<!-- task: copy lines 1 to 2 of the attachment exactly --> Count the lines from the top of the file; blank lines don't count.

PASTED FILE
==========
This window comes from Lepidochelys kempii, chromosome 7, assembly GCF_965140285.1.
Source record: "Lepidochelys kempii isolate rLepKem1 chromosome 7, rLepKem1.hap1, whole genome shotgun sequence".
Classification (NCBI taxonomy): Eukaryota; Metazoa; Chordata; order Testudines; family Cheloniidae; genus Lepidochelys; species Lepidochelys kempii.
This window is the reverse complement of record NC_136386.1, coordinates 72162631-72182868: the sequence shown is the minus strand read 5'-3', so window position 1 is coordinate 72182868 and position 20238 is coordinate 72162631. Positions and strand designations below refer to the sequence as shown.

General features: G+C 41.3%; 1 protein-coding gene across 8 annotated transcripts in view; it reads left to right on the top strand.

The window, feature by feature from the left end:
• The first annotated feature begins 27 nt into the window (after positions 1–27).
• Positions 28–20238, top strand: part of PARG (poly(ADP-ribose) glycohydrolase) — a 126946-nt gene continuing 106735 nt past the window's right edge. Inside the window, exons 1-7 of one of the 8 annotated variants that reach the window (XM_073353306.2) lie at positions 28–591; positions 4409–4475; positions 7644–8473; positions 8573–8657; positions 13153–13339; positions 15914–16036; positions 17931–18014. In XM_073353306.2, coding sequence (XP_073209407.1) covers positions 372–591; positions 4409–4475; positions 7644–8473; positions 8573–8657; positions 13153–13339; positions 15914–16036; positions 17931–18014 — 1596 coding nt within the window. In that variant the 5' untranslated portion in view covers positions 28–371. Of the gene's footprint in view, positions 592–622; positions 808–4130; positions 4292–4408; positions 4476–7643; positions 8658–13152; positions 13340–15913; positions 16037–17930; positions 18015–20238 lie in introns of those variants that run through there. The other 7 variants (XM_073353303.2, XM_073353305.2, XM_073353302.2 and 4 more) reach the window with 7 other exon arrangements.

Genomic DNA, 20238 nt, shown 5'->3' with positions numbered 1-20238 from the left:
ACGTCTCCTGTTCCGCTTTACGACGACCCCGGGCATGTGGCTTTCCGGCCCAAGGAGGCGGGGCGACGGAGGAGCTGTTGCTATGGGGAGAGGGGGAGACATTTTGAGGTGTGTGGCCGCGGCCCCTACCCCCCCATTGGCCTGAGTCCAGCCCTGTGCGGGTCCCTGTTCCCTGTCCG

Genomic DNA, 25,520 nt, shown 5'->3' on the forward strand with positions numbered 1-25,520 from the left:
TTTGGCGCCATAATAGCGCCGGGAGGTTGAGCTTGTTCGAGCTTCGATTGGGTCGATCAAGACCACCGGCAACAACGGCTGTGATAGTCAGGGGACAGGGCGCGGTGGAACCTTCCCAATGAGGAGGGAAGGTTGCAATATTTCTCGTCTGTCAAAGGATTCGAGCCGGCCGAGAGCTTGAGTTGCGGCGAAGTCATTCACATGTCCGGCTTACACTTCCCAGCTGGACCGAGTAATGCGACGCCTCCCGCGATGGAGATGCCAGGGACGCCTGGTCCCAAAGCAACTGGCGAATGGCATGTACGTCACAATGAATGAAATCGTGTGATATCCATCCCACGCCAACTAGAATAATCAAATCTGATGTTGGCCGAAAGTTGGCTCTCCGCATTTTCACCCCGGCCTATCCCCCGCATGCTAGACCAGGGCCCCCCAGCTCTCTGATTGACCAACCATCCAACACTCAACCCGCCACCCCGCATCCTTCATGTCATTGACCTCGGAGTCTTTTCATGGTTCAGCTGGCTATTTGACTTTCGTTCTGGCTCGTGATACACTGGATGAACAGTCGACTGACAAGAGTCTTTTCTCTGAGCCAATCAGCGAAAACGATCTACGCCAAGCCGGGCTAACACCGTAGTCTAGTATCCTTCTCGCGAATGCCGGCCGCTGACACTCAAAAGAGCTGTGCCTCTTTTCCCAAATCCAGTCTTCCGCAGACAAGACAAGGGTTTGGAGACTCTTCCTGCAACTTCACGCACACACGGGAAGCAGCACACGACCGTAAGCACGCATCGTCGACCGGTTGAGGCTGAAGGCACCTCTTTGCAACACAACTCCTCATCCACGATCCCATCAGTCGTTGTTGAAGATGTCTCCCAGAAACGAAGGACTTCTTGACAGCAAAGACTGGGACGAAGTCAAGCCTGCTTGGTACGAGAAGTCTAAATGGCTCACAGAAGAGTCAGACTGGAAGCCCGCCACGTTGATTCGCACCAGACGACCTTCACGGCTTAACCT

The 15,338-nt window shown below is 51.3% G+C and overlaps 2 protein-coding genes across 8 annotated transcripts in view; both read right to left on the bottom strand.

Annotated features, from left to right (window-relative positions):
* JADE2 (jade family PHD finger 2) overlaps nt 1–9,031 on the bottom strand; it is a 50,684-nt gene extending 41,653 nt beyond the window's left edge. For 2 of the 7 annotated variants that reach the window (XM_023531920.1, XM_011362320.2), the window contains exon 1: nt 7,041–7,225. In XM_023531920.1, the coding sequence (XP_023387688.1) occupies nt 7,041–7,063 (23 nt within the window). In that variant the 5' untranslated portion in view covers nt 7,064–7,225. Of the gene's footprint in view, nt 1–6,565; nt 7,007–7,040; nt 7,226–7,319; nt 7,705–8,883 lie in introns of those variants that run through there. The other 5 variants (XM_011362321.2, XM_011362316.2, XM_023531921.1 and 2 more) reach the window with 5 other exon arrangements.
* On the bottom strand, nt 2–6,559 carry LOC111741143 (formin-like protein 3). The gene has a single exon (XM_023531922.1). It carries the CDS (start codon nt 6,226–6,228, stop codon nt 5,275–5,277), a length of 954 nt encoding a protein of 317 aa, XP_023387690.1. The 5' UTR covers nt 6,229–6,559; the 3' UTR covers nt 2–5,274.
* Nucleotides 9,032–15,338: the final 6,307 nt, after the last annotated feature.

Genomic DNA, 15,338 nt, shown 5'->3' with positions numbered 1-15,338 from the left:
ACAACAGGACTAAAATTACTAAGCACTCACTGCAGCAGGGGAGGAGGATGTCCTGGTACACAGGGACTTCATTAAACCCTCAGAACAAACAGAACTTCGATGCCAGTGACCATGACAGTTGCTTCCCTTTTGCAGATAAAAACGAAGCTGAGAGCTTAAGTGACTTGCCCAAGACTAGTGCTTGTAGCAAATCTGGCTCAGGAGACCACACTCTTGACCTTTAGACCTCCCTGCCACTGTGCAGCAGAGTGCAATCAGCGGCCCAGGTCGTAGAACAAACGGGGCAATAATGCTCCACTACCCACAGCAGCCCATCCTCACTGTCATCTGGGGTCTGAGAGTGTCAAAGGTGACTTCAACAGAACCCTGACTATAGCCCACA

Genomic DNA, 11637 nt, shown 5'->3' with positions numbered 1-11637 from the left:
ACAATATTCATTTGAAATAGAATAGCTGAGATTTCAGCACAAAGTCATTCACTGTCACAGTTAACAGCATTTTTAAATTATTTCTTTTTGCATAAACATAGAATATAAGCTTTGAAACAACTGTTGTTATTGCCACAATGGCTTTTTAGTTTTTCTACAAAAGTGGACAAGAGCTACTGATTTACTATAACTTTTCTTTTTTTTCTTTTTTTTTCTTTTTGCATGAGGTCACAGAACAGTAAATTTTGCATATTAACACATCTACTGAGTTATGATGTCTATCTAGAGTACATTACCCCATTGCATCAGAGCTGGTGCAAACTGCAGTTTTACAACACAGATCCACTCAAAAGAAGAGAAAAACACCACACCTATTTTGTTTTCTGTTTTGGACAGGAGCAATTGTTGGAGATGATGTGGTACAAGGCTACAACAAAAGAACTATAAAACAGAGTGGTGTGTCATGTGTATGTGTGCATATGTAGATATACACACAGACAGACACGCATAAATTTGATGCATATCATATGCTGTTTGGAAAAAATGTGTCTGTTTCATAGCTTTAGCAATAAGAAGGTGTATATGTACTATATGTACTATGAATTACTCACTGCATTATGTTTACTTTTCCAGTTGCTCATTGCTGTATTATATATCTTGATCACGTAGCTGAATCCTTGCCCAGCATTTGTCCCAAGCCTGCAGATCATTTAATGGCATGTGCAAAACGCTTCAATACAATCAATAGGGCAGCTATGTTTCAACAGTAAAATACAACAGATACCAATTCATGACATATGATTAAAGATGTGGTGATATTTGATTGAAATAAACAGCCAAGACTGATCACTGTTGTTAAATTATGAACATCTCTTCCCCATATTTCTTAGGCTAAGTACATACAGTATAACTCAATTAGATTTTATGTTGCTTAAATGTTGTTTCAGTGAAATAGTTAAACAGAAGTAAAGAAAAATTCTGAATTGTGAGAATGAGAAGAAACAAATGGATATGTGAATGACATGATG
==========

This window comes from Lepidochelys kempii, chromosome 7, assembly GCF_965140285.1.
Source record: "Lepidochelys kempii isolate rLepKem1 chromosome 7, rLepKem1.hap1, whole genome shotgun sequence".